But Monster Boy held back from approaching the factory directly. He was concerned that quite possibly a gang of ruthless homeless people were squatting in the building and might take offense at out vampiresque presence. He and I sat on a concrete ledge by the railway track and discussed this possiblity while the others approached the Factory. The scene looked so primitive down there among the Factory ruins, like a stone age cliff dwelling. This was related to the fact that there were no lights burning in the structure while the City of Charlottesville glowed warmly across the river beyond. But of course, this was no stone age structure; it was a relic of our modern Industrial Age. The possibility that homeless people, (who could be viewed in this context as stone age people somehow coexisting with the modern world that surrounds them) might live in such ruins was a marvelously anachronistic concept. But it was also a frightening idea, especially in the state I was in.
But no screams could be heard from those who had gone before us, and so Monster Boy and I eventually joined them there. I sat by the front door and imagined the workers who every day came to this very building to toil away to earn their daily bread. It was as though I could feel their now seemingly irrelevant presence. It was like wallowing in multiple levels of death at once: the ultimate gothic experience.
I was so messed up from bourbon and marijuana that I was feeling about as weird as the time I took tussin in Philadelphia. That's weird; the only other experience that may rival these two is the time I took mushrooms for the first (and more or less only) time, in the Spring of 1987.
There was no way I could imagine driving in the state I was in both at the Factory and the Interstate Bridges. But by the time we'd made it back to my Dart, I was feeling capable of driving. The alternative was having Theresa drive, and (knowing what her Monte Carlo looks like these days) that seemed like a bad idea. As it was I had to strongly caution Theresa not to claw or otherwise molest me such that I could drive undistracted.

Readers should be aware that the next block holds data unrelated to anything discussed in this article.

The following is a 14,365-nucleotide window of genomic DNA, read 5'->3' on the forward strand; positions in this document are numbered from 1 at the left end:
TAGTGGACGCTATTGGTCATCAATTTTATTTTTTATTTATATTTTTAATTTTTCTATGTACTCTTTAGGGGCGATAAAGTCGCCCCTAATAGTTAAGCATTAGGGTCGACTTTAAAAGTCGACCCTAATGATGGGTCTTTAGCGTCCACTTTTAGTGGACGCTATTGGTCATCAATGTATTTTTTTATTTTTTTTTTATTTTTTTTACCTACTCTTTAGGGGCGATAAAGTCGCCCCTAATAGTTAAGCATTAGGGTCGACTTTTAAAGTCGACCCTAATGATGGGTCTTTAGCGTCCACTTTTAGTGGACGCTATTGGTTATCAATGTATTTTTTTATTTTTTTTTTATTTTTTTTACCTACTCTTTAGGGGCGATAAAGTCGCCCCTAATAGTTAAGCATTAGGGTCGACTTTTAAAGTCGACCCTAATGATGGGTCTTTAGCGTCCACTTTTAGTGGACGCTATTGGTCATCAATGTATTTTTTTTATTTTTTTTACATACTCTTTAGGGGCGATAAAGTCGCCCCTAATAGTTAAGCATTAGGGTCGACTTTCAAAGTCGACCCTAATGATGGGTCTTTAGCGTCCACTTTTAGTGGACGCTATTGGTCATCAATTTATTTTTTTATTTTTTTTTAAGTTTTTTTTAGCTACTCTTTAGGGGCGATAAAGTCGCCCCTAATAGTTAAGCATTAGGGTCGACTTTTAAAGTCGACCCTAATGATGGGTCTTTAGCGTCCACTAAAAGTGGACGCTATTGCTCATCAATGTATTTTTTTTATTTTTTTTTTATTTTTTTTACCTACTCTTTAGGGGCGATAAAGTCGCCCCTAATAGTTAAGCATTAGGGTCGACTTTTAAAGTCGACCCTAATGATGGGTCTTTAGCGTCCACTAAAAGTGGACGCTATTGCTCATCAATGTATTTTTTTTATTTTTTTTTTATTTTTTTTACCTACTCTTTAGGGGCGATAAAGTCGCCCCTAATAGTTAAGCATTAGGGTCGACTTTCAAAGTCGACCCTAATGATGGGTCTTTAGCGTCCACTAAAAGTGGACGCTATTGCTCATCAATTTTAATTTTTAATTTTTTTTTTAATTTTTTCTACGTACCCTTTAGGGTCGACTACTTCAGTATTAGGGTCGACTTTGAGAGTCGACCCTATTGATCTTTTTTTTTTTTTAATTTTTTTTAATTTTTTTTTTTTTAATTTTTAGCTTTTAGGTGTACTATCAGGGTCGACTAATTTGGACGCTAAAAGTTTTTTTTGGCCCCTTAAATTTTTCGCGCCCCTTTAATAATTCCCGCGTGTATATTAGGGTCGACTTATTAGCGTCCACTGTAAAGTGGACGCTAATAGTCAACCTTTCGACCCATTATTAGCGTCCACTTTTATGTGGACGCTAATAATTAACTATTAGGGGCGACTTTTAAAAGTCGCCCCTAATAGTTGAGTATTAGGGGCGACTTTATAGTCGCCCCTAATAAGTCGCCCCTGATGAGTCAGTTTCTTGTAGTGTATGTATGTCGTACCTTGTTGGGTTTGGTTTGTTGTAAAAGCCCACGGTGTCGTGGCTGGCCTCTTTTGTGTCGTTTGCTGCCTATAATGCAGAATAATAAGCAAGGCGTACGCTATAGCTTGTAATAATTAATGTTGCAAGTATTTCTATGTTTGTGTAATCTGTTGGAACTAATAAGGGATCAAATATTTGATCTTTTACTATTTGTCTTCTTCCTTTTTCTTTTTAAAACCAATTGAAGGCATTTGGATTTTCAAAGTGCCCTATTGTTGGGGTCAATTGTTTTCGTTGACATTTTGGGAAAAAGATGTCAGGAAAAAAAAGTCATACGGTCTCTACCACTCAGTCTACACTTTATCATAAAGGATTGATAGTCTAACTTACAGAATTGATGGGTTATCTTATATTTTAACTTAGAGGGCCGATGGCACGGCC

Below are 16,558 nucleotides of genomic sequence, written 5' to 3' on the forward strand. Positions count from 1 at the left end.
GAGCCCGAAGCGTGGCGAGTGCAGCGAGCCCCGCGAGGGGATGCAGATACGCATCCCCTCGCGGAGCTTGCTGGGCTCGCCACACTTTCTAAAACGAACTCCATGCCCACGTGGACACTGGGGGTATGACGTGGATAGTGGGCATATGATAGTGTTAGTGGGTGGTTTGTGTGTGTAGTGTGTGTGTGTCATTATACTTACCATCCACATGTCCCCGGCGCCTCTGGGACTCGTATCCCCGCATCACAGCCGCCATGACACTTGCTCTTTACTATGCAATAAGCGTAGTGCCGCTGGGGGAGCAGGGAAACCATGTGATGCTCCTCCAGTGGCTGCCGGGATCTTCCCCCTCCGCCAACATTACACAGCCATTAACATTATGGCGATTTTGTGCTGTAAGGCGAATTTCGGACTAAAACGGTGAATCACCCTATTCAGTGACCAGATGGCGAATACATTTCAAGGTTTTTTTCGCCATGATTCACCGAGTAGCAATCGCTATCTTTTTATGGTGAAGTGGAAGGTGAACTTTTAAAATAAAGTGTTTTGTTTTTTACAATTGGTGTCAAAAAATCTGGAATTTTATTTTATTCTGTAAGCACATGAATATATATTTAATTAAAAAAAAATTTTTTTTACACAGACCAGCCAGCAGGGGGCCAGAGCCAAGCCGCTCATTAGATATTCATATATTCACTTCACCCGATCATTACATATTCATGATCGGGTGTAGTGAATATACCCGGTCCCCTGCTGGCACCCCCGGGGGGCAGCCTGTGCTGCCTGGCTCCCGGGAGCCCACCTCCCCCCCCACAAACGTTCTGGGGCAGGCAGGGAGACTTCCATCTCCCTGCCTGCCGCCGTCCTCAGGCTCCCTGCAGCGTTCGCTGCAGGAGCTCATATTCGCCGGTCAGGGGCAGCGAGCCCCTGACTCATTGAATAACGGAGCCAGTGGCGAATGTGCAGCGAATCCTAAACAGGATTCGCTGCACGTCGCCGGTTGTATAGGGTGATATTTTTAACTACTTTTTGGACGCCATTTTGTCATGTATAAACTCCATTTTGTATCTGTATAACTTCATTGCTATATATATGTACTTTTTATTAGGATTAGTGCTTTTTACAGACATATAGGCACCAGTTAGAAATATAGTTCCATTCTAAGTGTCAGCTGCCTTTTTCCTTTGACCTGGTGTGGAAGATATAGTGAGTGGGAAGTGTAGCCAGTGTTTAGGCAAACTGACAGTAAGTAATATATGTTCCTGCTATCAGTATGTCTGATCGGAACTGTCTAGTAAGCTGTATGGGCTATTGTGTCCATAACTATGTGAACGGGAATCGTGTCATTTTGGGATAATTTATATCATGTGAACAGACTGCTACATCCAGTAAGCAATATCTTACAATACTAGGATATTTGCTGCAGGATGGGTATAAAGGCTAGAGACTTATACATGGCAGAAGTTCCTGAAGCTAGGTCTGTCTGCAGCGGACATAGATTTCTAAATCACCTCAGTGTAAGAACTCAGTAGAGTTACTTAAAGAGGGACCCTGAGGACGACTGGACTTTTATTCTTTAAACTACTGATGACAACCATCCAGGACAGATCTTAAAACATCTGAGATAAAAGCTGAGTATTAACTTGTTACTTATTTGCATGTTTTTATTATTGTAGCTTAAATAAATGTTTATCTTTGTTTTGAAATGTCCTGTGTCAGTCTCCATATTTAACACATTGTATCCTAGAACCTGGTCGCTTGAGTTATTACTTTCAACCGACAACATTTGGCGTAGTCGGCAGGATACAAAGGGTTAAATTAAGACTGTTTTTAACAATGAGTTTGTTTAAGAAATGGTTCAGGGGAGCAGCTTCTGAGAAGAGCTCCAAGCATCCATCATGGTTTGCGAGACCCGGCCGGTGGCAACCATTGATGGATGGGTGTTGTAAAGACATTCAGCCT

Theresa had me drive to the Eastern Standard (now known as "the Escafé") on the west end of the Downtown Mall so she could reassure her jealous boyfriend Persad, who was washing dishes there. Once Persad had been reassured, we continued on.
We went back to Goth Central and listened to music and drank lots and lots of booze. The evening quickly becomes unclear in my mind. I recall snatches of things vividly, but their connections to one another are uncertain.
We smoked some pot (that I supplied) at my house, and went back and forth between Goth Central and my house on several occasions. There was a mission at one point to the Corner Market to purchase orange juice and cranberry juice (Monster Boy said he couldn't drink orange juice). Of course, being rich, I was paying for everything. We also went to my house specifically to listen to Sepultura's Roots. This was encouraged by Theresa, who was making a show of wanting to listen to especially hard Industrial Music. After Sepultura, we played Pantera. To broaden their horizons, I also played some ridiculously hard Sebadoh that I happen to be in possesion of (the first track of Smash Your Head on the Punk Rock). The next day, of course, I found my CDs all over the place, but with barely a single finger print on any of them!
Monster Boy was in a good mood, and Theresa proclaimed to us all that this was because Jessika had finally gotten around to calling him last night. Even if this was the case, Monster Boy certainly didn't want Theresa saying so. We both told her to "shut the fuck up."